|This article is part of a series on the|
politics and government of
the African Union
The African Monetary Union (AMU) is the proposed creation of an economic and monetary union for the countries of the African Union, administered by the African Central Bank. Such a union would call for the creation of a new unified currency, similar to the euro; the hypothetical currency is sometimes referred to as the afro or afriq.
The Abuja Treaty, an international agreement signed on June 3, 1991, in Abuja, Nigeria, created the African Economic Community, and called for an African Central Bank to follow by 2028. As of 2019[update], the plan is to establish an African Economic Community with a single currency by 2023.
There are two existing regional currency unions in Africa, using the West African CFA franc, and the Central African CFA franc, respectively. Additionally, the Common Monetary Area links several countries in southern Africa based on the South African rand.
The African Union's plans for further integration encourage the development of more such regional unions as an intermediate step to full monetary union. One proposed union is the eco, a proposed currency for members of the Economic Community of West African States (ECOWAS).
In 2002, Mansour Ciss and Baruch Gottlieb created a "prototype" currency, called the AFRO, which they presented at the Dakar Biennale of Contemporary African Art on May 10 . It was designed by Dr. Professor Boamh  The project was a response to the perceived lack of independence created by use of the CFA franc. Notes and coins of the imaginary currency were produced, and given away or sold to the people of Dakar and Senegal to encourage them "to reflect on the meaning (value) of money and the future of their own local currency".
In 2015, Anthony Maruping stated that Kenya, Uganda, Tanzania, Rwanda and Burundi were committed to join a common currency in the next ten years. So far only three of the 53 member states of the African Union have committed to using the currency.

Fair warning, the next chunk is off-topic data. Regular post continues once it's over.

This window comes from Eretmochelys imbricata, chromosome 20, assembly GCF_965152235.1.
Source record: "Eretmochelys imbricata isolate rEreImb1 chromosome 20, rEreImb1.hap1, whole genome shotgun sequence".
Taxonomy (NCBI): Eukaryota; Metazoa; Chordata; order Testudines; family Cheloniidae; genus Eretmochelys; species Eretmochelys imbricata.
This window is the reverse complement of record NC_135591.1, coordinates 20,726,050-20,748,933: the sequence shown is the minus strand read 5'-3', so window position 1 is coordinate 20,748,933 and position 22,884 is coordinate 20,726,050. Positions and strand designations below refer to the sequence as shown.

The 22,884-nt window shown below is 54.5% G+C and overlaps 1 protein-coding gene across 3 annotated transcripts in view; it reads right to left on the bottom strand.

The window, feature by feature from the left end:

When it is fully implemented via Pan-African Parliament legislation, the ACB will be the sole issuer of the African single currency (African Monetary Union/Afro), will become the banker of the African Government, will be the banker to Africa's private and public banking institutions, will regulate and supervise the African banking industry, and will set the official interest and exchange rates; in conjunction with the African Government's administration.
The current timeline established by the Abuja Treaty calls for a single African currency to be instituted by the African Central Bank by 2028. Although some countries have reservations about full economic and monetary union, a number of regional unions already exist, and others are planned.
|Country||Official currency||Informal currency||Note|
|Cape Verde||CVE||EUR||Once mooted joining the euro in the long term; lodged a formal reservation over the start date, etc.|
|Central African Republic||XAF|
|Republic of Congo||XAF|
|Egypt||EGP||Lodged a formal reservation over the start date, etc.|
|The Gambia||GMD||Planning to launch the Eco at an earlier date.|
|Ghana||GHS||Planning to launch the Eco at an earlier date.|
|Guinea||GNF||Planning to launch the Eco at an earlier date.|
|Lesotho||ZAR||Lodged a formal reservation over the start date, etc.|
|Liberia||LRD||USD||Planning to launch the Eco at an earlier date.|
ZAR(pegged at parity 1:1)
|Nigeria||NGN||Planning to launch the Eco at an earlier date.|
|São Tomé and Príncipe||STN|
|Seychelles||SCR||Once mooted joining the euro in the long term; lodged a formal reservation over the start date, etc.|
|Sierra Leone||SLL||USD||Planning to launch the Eco at an earlier date.|
|Swaziland||ZAR||Lodged a formal reservation over the start date, etc.|
|Zimbabwe||(see note)||As of 29 January 2014 the South African rand, United States dollar, Australian dollar, Indian rupee, Chinese yuan and Japanese yen are all legal tender in Zimbabwe.|